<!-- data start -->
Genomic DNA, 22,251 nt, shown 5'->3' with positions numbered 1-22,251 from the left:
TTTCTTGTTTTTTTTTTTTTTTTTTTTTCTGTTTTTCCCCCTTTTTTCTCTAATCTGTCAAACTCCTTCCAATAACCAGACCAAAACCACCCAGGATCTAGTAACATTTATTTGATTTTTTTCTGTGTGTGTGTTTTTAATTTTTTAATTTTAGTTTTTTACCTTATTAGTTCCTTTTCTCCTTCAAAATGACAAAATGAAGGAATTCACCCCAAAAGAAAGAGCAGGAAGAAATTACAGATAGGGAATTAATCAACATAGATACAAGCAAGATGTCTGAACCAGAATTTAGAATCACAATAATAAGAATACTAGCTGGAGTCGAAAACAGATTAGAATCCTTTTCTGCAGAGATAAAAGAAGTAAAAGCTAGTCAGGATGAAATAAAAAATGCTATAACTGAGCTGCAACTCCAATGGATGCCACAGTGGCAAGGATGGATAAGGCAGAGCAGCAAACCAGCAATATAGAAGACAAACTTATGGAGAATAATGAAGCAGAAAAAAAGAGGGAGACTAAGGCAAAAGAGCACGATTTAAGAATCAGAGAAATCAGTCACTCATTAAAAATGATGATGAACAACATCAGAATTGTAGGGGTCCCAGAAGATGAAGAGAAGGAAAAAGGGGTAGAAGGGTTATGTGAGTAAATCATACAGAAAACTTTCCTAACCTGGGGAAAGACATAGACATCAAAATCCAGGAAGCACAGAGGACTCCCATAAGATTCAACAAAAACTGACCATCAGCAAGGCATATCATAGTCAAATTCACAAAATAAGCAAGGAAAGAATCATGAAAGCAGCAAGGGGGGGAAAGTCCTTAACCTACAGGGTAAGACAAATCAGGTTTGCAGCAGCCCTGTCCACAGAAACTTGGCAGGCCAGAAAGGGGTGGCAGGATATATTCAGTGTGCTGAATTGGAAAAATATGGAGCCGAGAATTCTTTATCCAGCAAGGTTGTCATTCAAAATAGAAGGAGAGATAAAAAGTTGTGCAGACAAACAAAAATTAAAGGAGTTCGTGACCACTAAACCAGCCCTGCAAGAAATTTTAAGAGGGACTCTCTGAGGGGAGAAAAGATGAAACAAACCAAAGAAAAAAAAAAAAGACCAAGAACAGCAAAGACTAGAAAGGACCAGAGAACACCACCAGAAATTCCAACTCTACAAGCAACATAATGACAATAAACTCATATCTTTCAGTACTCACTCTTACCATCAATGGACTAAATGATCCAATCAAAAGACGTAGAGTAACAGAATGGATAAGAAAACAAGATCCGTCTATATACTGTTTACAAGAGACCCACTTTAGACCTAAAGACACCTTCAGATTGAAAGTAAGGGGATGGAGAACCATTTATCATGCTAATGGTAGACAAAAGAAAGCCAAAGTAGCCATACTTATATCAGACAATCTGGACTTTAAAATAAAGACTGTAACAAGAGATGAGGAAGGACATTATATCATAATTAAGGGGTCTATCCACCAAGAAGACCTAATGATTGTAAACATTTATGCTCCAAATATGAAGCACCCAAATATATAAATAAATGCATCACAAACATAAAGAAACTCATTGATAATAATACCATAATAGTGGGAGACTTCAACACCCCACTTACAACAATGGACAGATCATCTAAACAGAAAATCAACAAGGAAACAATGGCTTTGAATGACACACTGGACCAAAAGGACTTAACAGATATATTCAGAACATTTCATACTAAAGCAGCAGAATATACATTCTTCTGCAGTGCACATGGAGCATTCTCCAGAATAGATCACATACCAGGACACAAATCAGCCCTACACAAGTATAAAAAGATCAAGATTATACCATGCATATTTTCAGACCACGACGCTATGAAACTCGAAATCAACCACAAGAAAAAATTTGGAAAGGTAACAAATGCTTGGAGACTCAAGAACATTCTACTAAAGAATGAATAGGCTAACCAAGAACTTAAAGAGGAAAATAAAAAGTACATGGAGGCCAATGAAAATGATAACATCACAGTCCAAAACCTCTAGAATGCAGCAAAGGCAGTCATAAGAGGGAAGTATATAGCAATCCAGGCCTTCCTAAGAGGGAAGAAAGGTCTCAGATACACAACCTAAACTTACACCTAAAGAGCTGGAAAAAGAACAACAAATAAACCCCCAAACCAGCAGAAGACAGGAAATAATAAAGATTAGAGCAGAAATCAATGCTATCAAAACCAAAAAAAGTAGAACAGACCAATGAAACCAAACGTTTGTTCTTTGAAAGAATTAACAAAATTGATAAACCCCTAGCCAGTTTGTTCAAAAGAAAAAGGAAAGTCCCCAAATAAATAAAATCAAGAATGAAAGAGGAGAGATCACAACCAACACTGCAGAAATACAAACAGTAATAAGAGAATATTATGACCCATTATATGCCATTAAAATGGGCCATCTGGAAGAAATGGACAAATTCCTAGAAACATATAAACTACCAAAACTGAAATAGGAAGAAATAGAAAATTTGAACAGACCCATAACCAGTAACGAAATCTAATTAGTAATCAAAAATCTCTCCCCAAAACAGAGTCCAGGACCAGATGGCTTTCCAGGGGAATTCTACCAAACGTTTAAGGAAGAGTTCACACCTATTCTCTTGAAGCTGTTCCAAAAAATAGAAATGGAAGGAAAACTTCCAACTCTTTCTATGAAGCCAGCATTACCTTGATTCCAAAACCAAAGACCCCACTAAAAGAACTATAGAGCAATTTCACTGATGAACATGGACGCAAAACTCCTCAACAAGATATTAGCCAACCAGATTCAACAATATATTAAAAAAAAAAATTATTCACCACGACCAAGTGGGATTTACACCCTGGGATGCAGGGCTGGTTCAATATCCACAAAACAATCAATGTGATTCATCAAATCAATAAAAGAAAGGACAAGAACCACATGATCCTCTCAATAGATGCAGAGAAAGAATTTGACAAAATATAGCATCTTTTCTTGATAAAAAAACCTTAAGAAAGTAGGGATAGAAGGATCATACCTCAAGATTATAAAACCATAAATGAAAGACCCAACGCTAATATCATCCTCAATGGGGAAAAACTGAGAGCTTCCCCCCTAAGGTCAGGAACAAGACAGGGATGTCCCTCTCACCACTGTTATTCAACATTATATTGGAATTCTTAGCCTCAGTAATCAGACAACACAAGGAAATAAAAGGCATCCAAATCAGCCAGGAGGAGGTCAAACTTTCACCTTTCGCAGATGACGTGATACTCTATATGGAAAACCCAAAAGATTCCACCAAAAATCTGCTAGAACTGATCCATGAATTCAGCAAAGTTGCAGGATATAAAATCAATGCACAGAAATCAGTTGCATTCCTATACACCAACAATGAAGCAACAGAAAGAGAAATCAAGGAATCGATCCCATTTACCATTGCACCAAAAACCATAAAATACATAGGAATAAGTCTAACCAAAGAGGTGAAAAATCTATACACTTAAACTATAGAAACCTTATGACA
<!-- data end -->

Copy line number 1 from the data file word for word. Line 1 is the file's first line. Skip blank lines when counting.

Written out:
Genomic DNA, 22,251 nt, shown 5'->3' with positions numbered 1-22,251 from the left: